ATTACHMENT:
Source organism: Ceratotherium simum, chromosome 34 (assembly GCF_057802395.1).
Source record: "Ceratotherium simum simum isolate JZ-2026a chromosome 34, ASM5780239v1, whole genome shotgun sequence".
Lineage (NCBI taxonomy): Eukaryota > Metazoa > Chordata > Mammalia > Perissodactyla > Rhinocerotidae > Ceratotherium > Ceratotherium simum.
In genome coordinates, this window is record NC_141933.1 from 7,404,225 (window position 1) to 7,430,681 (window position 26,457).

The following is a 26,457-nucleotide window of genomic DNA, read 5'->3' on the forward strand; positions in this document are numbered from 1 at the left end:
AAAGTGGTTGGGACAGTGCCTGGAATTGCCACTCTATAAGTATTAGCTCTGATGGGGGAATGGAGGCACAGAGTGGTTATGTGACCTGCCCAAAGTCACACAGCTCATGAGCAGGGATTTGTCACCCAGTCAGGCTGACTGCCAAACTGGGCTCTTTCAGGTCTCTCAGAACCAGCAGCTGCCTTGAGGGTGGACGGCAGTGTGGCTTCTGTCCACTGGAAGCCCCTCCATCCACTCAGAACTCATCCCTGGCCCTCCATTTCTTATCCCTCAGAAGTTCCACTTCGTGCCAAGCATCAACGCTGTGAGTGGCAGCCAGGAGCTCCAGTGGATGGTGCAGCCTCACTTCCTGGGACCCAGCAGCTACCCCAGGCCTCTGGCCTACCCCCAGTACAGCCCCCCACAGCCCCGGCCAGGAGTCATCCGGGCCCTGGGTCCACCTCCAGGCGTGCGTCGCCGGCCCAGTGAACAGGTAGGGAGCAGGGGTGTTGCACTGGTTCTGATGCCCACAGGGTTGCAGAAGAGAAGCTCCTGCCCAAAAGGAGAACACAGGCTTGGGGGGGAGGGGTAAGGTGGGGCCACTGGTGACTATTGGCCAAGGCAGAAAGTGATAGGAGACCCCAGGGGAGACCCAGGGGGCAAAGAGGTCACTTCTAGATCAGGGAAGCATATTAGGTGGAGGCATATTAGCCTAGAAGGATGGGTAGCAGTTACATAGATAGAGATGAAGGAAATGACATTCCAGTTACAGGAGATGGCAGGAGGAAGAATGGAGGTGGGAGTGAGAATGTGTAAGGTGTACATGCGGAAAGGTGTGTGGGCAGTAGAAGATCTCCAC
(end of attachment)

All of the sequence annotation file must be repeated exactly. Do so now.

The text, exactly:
Source organism: Ceratotherium simum, chromosome 34 (assembly GCF_057802395.1).
Source record: "Ceratotherium simum simum isolate JZ-2026a chromosome 34, ASM5780239v1, whole genome shotgun sequence".
Lineage (NCBI taxonomy): Eukaryota > Metazoa > Chordata > Mammalia > Perissodactyla > Rhinocerotidae > Ceratotherium > Ceratotherium simum.
In genome coordinates, this window is record NC_141933.1 from 7,404,225 (window position 1) to 7,430,681 (window position 26,457).

The following is a 26,457-nucleotide window of genomic DNA, read 5'->3' on the forward strand; positions in this document are numbered from 1 at the left end:
AAAGTGGTTGGGACAGTGCCTGGAATTGCCACTCTATAAGTATTAGCTCTGATGGGGGAATGGAGGCACAGAGTGGTTATGTGACCTGCCCAAAGTCACACAGCTCATGAGCAGGGATTTGTCACCCAGTCAGGCTGACTGCCAAACTGGGCTCTTTCAGGTCTCTCAGAACCAGCAGCTGCCTTGAGGGTGGACGGCAGTGTGGCTTCTGTCCACTGGAAGCCCCTCCATCCACTCAGAACTCATCCCTGGCCCTCCATTTCTTATCCCTCAGAAGTTCCACTTCGTGCCAAGCATCAACGCTGTGAGTGGCAGCCAGGAGCTCCAGTGGATGGTGCAGCCTCACTTCCTGGGACCCAGCAGCTACCCCAGGCCTCTGGCCTACCCCCAGTACAGCCCCCCACAGCCCCGGCCAGGAGTCATCCGGGCCCTGGGTCCACCTCCAGGCGTGCGTCGCCGGCCCAGTGAACAGGTAGGGAGCAGGGGTGTTGCACTGGTTCTGATGCCCACAGGGTTGCAGAAGAGAAGCTCCTGCCCAAAAGGAGAACACAGGCTTGGGGGGGAGGGGTAAGGTGGGGCCACTGGTGACTATTGGCCAAGGCAGAAAGTGATAGGAGACCCCAGGGGAGACCCAGGGGGCAAAGAGGTCACTTCTAGATCAGGGAAGCATATTAGGTGGAGGCATATTAGCCTAGAAGGATGGGTAGCAGTTACATAGATAGAGATGAAGGAAATGACATTCCAGTTACAGGAGATGGCAGGAGGAAGAATGGAGGTGGGAGTGAGAATGTGTAAGGTGTACATGCGGAAAGGTGTGTGGGCAGTAGAAGATCTCCAC